Blair's allies shelve plan to contest NEC elections

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TONY BLAIR'S allies have abandoned plans to run a slate of candidates in the elections to Labour's ruling body amid fears of a grassroots backlash against the Prime Minister.

The rethink follows growing criticism inside the party of the "control freakery" by Labour's Millbank headquarters in London, which has been accused of influencing the choice of candidates for the forthcoming elections to the European Parliament and Scottish and Welsh assemblies.

Last year, left-wingers captured four of the six places representing local parties on the National Executive Committee (NEC), in what was widely seen as a big setback for Mr Blair.

His allies now admit that it was "counter-productive" for the loyalist Members First organisation to run candidates in the poll. It won only two seats, despite spending a reported pounds 100,000 on its campaign.

Privately, Blairites concede that Millbank was too closely associated with the moderate group. "Last year was not a success and we have no desire to repeat it," one party source said. Instead, Mr Blair's supporters are adopting a "softly, softly" strategy, in which they hope to oust or one two of the four left-wingers elected last year.

They are pinning their hopes on Lord Sawyer, who retired as Labour's general secretary last October. He is well liked, although left-wingers accused him of attacking their candidates last year. Another Blairite hope is Delyth Morgan, 37, who is chief executive of the breast cancer research charity Breakthrough. She said yesterday that she was " not standing on any slate" and that the party had "moved on" from its factional battles.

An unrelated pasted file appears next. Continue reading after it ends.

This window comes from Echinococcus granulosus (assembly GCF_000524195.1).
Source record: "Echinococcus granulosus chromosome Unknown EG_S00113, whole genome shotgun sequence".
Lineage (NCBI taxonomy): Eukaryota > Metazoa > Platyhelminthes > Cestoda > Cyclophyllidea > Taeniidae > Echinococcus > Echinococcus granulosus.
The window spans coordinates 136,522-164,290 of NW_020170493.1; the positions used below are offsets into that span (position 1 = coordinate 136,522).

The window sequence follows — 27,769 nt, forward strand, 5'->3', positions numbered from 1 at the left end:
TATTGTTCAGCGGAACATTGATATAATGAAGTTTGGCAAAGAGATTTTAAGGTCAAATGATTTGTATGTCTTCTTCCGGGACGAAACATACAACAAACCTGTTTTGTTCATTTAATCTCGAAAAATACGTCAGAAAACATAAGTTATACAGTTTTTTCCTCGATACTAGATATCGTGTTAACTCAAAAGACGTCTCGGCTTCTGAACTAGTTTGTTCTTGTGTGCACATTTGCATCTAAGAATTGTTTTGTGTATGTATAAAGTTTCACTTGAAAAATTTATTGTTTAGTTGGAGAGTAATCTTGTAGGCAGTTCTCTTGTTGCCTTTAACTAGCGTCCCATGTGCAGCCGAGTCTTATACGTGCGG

Nominations for the NEC poll closed yesterday and the contest has been brought forward from October to June - announcing the results during Labour's annual conference led to damaging headlines for Mr Blair in the last two years.

Mr Blair's critics, who stood under the banner of the centre-left Grassroots Alliance last year, are running a slate again despite the loyalists' U-turn. They hope to secure re-election for last year's winners, including Liz Davies, who was banned from being a parliamentary candidate in 1997 because of her left-wing views, and Mark Seddon, editor of Tribune newspaper.

Others hoping to keep their NEC seats are left-wingers Cathy Jamieson and Pete Willsman and Blairites Michael Cashman and Diana Jeuda.